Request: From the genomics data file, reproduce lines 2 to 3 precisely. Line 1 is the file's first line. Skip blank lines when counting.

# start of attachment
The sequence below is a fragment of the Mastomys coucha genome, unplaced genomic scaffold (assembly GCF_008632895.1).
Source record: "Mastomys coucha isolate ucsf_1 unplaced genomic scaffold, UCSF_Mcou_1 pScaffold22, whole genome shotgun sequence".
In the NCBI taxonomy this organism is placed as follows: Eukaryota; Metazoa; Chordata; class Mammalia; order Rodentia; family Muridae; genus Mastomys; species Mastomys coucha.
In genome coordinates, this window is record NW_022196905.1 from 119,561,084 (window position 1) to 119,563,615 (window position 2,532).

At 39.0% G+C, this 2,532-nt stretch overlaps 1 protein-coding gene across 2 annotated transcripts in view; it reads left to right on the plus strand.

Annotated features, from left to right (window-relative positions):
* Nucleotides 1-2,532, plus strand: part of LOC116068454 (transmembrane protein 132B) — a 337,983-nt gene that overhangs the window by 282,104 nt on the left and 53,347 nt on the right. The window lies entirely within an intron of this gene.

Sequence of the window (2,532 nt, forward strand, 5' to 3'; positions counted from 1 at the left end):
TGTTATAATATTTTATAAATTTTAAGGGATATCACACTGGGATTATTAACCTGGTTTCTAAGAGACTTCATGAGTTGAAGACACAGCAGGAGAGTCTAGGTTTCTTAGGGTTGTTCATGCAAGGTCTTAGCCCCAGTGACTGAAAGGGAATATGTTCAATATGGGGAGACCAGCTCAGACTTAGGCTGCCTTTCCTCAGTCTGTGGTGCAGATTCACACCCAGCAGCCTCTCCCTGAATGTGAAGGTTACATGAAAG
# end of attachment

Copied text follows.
Source record: "Mastomys coucha isolate ucsf_1 unplaced genomic scaffold, UCSF_Mcou_1 pScaffold22, whole genome shotgun sequence".
In the NCBI taxonomy this organism is placed as follows: Eukaryota; Metazoa; Chordata; class Mammalia; order Rodentia; family Muridae; genus Mastomys; species Mastomys coucha.